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  • 1. Ahlm, Kristin
    et al.
    Lindqvist, Per
    Högskolan Dalarna, Akademin Utbildning, hälsa och samhälle, Medicinsk vetenskap. Karolinska institutet.
    Saveman, Britt-Inger
    Björnstig, Ulf
    Suicidal drowning deaths in northern Sweden 1992-2009: The role of mental disorder and intoxication2015Ingår i: Journal of Forensic and Legal Medicine, ISSN 1752-928X, E-ISSN 1878-7487, Vol. 34, s. 168-172Artikel i tidskrift (Refereegranskat)
    Abstract [en]

    Suicides by drowning have received limited attention by researchers. A recent finding that almost one-third of all drowning deaths in Sweden were classified as suicide instigated this study. We identified 129 cases of suicide by drowning in Northern Sweden and analyzed the circumstances and the psychiatric history prior to the suicide. Information was obtained from autopsy, police and medical records, as well as from the National Inpatient Register. One-third of the suicide victims had previously attempted suicide and half of the victims had been hospitalized due to mental health problems. One-third of these had left the hospital less than one week before the suicide. Alcohol and psychoactive drugs were present in 16% and 62% of the cases, respectively. A history of mental disorder and previous suicide attempt (s), especially by drowning, is an ominous combination necessitating efficient clinical identification, treatment and follow-up if a complete suicide is to be prevented.

  • 2. Dunn, Emma
    et al.
    Felthous, Alan R.
    Gagné, Pierre
    Harding, Tim
    Kaliski, Sean
    Kramp, Peter
    Lindqvist, Per
    Högskolan Dalarna, Akademin Utbildning, hälsa och samhälle, Medicinsk vetenskap. Karolinska institutet.
    Nedopil, Norbert
    Ogloff, James R. P.
    Skipworth, Jeremy
    Thomson, Lindsay
    Yoshikawa, Kazuo
    Forensic psychiatry and its interfaces outside the UK and Ireland2014Ingår i: Forensic psychiatry: clinical, legal and ethical issues / [ed] Gunn, John C & Taylor, Pamela J, Boca Raton, FL: CRC Press, 2014, 2, s. 112-146Kapitel i bok, del av antologi (Refereegranskat)
  • 3.
    Durbeej, N.
    et al.
    Karolinska institutet.
    Gumpert, C. H.
    Karolinska institutet.
    Alm, C.
    Karolinska institutet.
    Eriksson, Å.
    Karolinska institutet.
    Berman, A. H.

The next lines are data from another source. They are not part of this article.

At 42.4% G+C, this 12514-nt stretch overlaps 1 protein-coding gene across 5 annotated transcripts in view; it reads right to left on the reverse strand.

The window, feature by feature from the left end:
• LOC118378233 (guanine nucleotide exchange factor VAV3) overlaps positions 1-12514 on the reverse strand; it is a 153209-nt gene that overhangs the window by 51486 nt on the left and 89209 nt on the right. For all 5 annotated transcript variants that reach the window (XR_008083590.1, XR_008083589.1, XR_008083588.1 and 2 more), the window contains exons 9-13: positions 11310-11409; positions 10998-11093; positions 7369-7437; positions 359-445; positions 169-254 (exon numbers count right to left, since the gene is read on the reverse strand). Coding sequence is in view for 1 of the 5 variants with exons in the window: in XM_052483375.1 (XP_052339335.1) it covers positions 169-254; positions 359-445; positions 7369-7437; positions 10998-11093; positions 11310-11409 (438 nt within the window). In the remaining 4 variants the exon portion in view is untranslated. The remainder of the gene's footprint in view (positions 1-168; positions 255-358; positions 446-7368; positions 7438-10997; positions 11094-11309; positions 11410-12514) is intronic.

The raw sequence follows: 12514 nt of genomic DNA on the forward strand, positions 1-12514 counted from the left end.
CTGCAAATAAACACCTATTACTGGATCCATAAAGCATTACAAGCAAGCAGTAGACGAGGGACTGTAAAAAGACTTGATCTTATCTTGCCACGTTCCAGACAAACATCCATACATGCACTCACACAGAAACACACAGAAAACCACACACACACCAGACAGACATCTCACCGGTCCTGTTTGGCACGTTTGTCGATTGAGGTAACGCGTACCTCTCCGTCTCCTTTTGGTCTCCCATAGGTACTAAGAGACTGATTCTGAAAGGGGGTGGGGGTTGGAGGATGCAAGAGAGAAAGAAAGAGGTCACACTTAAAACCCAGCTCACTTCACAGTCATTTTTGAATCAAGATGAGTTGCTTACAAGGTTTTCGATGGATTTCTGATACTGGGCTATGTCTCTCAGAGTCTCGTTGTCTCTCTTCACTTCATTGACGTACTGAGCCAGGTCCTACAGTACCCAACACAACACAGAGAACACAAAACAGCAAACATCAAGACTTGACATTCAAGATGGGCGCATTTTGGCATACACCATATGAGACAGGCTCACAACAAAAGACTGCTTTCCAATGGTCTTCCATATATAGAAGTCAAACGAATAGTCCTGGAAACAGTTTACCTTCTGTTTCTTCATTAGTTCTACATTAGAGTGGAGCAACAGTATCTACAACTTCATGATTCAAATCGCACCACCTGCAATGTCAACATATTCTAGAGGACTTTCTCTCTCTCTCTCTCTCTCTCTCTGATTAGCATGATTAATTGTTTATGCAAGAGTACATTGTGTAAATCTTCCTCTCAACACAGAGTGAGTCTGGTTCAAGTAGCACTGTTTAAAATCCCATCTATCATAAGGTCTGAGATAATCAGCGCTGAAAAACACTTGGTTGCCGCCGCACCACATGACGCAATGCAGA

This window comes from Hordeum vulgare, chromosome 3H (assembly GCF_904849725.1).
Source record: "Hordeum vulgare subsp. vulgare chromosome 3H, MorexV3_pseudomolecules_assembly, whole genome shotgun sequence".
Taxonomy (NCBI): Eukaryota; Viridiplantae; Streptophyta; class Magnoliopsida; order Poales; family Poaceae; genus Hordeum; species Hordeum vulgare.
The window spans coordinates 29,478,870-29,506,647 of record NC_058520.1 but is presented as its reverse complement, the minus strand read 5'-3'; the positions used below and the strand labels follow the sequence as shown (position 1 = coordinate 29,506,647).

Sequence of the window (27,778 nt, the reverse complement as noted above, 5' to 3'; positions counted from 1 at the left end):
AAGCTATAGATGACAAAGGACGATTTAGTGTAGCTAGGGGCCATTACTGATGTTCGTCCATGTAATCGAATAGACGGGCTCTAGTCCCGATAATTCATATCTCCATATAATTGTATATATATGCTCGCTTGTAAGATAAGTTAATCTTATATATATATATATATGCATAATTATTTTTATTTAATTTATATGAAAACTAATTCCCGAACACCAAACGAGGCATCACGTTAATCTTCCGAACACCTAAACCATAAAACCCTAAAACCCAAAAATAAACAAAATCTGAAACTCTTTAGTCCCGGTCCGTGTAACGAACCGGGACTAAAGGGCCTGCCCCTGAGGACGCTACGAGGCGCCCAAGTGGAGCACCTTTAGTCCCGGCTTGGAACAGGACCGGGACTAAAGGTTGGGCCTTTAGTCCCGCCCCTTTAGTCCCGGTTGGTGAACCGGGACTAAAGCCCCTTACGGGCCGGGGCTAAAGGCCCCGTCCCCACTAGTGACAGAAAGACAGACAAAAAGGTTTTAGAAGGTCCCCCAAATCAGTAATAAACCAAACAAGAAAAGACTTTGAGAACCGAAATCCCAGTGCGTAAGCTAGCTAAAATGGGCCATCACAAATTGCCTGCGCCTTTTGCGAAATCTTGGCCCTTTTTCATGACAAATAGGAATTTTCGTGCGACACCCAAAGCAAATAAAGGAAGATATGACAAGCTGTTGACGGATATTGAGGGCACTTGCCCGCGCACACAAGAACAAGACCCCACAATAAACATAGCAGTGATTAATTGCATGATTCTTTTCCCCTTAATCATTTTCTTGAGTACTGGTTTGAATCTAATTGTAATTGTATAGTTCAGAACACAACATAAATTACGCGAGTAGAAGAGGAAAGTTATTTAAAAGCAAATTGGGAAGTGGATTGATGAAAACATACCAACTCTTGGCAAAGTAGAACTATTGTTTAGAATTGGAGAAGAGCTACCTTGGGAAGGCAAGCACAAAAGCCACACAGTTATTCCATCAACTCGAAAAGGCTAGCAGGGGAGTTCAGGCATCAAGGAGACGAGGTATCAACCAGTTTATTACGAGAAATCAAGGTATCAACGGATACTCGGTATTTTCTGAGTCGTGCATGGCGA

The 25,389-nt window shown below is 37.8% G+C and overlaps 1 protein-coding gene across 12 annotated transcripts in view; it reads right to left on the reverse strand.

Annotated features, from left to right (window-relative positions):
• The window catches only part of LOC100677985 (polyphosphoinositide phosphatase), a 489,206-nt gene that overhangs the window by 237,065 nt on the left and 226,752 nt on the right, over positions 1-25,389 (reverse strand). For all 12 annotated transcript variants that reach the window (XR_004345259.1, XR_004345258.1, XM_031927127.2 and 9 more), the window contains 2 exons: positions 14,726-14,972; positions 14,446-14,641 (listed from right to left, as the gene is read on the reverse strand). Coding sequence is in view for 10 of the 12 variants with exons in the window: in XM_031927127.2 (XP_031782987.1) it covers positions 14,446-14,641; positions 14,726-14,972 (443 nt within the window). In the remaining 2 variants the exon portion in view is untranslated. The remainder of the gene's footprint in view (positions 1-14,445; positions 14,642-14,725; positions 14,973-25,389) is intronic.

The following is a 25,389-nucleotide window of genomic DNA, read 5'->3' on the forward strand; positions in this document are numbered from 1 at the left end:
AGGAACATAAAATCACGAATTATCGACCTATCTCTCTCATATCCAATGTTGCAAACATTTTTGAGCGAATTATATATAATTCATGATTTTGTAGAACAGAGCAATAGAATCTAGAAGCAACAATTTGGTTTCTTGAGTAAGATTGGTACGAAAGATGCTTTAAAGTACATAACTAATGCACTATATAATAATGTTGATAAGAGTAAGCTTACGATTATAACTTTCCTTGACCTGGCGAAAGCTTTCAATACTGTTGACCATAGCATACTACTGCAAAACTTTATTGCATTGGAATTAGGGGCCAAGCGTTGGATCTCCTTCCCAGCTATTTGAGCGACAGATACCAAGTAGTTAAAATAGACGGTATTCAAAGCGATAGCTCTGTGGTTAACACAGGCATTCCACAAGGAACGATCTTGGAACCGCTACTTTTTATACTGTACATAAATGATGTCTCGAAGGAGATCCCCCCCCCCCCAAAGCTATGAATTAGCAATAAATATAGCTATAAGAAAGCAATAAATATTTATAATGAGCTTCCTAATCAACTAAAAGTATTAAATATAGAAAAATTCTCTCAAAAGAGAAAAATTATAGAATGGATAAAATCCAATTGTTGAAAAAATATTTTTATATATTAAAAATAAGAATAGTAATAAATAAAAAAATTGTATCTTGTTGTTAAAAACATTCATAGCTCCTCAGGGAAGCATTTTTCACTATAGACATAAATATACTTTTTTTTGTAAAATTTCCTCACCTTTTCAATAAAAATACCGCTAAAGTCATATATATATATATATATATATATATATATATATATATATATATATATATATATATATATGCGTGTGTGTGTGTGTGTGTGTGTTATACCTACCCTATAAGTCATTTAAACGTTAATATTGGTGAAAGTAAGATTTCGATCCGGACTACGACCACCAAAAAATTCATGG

Karolinska institutet.
    Kristiansson, M.
    Karolinska institutet.
    Lindqvist, Per
    Högskolan Dalarna, Akademin Utbildning, hälsa och samhälle, Medicinsk vetenskap. Karolinska institutet.
    Palmstierna, T.
    Karolinska institutet.
    S13-01 - Substance abuse treatment as a predictor of criminal recidivism among psychiatrically examined Swedish offenders2010Ingår i: European psychiatry, ISSN 0924-9338, E-ISSN 1778-3585, Vol. 25, nr Supplement 1, s. 32-32Artikel i tidskrift (Refereegranskat)
    Abstract [en]

    Background: Substance abuse is clearly associated with criminal recidivism among offenders with and without mental disorder. Treatment for substance abuse correlates with lower rates of re-offending among participants in outpatient-based as well as institution-based substance abuse treatment programs. However, for offenders with mental disorder, research on the possible preventive effect of substance abuse treatment on criminal recidivism is sparse. This paper reports from on an ongoing naturalistic and prospective interview study on the relationship between post-release outpatient substance abuse treatment and re-offending. Methods: The Stockholm county sample comprises 246 offenders of both genders subjected to a forensic psychiatric assessment, who screened positive for substance abuse problems. Eighty-five percent (n=210) agreed to participate in the study. Baseline data and follow-up interview data, collected immediately on release from incarceration (prison/forensic hospital) and 6 and 12 months later, include self-reported substance abuse, treatment involvement and criminality. By February 2010, data will be available from the first follow-up for 150 participants, from the second follow-up for 80 individuals and from the third follow-up for 10 subjects. Results and conclusions: The focus of the presentation will be recidivism comparisons between substance abuse treatment utilizers and those who decline treatment. Data on ongoing levels of substance abuse, mental health problems and offending will serve as dependent variables. Additional analyses will present perceived benefit from and reasons for accepting or rejecting treatment.